The Manchester Lit & Phil publishes UCLan findings on its earliest members’ links to historical slave trade

8 June 2023

The Manchester Lit and Phil welcomes report by UCLan researchers on its transatlantic slave trade connections.

The second oldest learned society in the world – based in Manchester and formally known as the Manchester Literary and Philosophical Society - has welcomed the final report from researchers at the University of Central Lancashire (UCLan) who have been exploring its historical links with the transatlantic slave trade.

The Manchester Lit & Phil, which was established in 1781, has a long history of advancing education and knowledge in literature, science, arts and public affairs.

Partly prompted by the Black Lives Matter protests in 2020 and the worldwide debates that followed, the Society commissioned UCLan Professor Alan Rice and his team (Andrea Sillis, Drahoslava Machova and Kirsty Roberts) at the university’s internationally renowned Institute for Black Atlantic Research (IBAR) to explore what links its earliest members may have had with the transatlantic slave trade and the significance of those links in the context of Manchester’s wider economic, industrial and cultural standing at the time.

Between 10 and 12 million enslaved Africans were transported across the Atlantic Ocean from the 16th to the 19th century as part of the so-called triangular trade route that brought cotton, coffee and sugar to Europe.

The researchers investigated a variety of documentary evidence between 1780 and 1865, such as public records and what remains of the Lit & Phil’s own archives, in order to discover who benefitted from the slave trade, including links with cotton plantations in the United States and the Caribbean, as well as notable abolitionist members who stood against the slave trade.

Key findings

  • A significant number of early Lit & Phil members profited to varying degrees from links to the slave-based economies of the Black Atlantic.
  • These members contributed to the transatlantic slave trade by stimulating demand for slave-produced cotton as enormous wealth flowed into Manchester through the scaled-up industrial capacity of its mills.
  • They range from engineers such as James Watt and Joseph Whitworth, to mill owners such as Robert Owen, James McConnel and Samuel Greg, to slave-produced goods traders John Birley and Sir George Philips.
  • Some were more directly involved in financing slavery and owning slaves, such as Benjamin Heywood, who invested in slave voyages, and George Hibbert, a plantation owner and anti-abolition campaigner.
  • In detailing how these individuals and their families and networks were connected to the transatlantic slave trade, this report addresses a longstanding gap in the information available on Lit & Phil members’ positions with respect to slavery during the late 18th and 19th centuries.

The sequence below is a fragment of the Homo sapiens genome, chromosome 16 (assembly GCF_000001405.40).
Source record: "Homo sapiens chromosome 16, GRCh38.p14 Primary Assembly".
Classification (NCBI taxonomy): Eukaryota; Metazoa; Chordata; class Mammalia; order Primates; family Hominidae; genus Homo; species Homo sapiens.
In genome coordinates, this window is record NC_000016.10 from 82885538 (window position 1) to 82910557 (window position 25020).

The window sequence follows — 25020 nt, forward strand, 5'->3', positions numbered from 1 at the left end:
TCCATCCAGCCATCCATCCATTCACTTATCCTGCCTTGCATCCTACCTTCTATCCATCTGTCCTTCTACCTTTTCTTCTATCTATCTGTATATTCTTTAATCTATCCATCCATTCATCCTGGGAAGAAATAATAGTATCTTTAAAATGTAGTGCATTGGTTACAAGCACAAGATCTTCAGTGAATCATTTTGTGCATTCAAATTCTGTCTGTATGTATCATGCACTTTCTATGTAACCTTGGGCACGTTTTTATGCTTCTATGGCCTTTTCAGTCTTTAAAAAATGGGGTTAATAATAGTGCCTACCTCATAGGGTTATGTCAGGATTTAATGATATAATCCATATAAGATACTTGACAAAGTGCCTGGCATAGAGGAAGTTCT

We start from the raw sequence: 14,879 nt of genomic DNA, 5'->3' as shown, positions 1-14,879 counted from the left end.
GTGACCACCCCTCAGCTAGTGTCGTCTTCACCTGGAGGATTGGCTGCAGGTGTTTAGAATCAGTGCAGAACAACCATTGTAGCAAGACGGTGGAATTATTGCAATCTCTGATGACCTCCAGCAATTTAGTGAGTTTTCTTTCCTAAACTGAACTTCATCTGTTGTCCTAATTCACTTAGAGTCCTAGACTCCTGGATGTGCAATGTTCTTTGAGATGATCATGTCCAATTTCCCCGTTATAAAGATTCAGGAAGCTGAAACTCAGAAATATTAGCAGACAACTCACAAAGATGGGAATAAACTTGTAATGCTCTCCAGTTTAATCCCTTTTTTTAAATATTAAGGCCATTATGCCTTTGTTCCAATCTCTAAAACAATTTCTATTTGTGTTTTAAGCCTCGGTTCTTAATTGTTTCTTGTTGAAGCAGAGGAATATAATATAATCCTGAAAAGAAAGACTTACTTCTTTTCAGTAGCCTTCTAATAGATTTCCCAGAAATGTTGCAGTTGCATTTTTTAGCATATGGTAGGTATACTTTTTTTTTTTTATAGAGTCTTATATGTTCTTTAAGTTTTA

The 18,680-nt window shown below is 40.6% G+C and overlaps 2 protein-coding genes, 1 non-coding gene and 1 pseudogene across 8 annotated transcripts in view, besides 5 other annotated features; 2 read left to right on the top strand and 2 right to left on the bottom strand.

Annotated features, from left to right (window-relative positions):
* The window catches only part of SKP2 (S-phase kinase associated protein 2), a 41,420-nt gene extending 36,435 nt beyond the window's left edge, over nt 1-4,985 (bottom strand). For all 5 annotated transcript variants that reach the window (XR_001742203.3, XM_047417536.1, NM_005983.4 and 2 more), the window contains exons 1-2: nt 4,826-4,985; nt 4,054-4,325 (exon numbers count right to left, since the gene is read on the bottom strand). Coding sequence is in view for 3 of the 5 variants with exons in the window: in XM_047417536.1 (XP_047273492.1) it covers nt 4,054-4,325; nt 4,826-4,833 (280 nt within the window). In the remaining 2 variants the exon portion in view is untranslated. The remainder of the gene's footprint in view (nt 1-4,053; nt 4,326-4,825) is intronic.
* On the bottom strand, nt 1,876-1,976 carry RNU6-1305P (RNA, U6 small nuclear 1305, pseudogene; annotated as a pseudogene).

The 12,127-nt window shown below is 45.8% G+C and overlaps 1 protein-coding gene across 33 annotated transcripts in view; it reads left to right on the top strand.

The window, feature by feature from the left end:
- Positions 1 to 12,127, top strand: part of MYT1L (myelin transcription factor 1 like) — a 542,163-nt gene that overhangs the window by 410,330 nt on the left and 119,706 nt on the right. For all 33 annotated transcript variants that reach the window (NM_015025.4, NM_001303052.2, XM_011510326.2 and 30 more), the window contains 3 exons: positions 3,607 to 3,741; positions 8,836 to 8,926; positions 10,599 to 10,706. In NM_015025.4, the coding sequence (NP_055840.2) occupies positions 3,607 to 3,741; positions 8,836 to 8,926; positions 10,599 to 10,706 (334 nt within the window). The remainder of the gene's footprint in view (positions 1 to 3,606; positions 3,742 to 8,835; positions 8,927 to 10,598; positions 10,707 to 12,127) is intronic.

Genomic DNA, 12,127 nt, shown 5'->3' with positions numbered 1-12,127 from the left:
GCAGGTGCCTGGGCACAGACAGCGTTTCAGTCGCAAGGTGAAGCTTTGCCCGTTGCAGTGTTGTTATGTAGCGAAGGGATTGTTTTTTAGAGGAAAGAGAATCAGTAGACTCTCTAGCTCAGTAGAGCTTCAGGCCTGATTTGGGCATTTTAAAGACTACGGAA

Ian Cameron, President of the Manchester Lit & Phil, said:

“We now have the study report before us and can look forward to better understanding our shared history as we explore ways to develop an appropriate and effective response to calls for a revaluation of national attitudes towards history and race.

“This report is a major achievement, and I must take this opportunity to thank the UCLan team for their work. Although this is just the first phase of a bigger programme of research (which will include a study of our abolitionist members), we are publishing this report straight away to invite an early response from both our members and the wider public. Based on all the advice received so far, we now plan to reach out to Manchester’s diverse and underprivileged communities to develop mutually beneficial relationships and collaborations. We will build on our history of discussion, mutual learning and social interaction to open new opportunities to further engage with the past and, looking forward, to promote inclusivity, equality and respect for diversity within society at large. There are exciting and demanding times ahead for the Lit & Phil and this report represents an important step on that journey.”

Professor Rice, the project leader and co-director of IBAR, commented:

“The publication of this report is evidence of the Lit & Phil’s willingness to enter into further dialogue about increasing diversity and inclusion within its own membership and to engage more actively with contemporary demands for acknowledgement of the historical links to transatlantic slavery within a community that is still marked by racial prejudice and inequality.”

The findings of the project have now been published on the Manchester Lit & Phil website and various follow-up events are planned, including a public panel discussion in late September. Further details will be published as soon as available.

"The publication of this report is evidence of the Lit & Phil’s willingness... to engage more actively with contemporary demands for acknowledgement of the historical links to transatlantic slavery within a community that is still marked by racial prejudice and inequality.""

Professor Alan Rice, UCLan's Professor in English and American Studies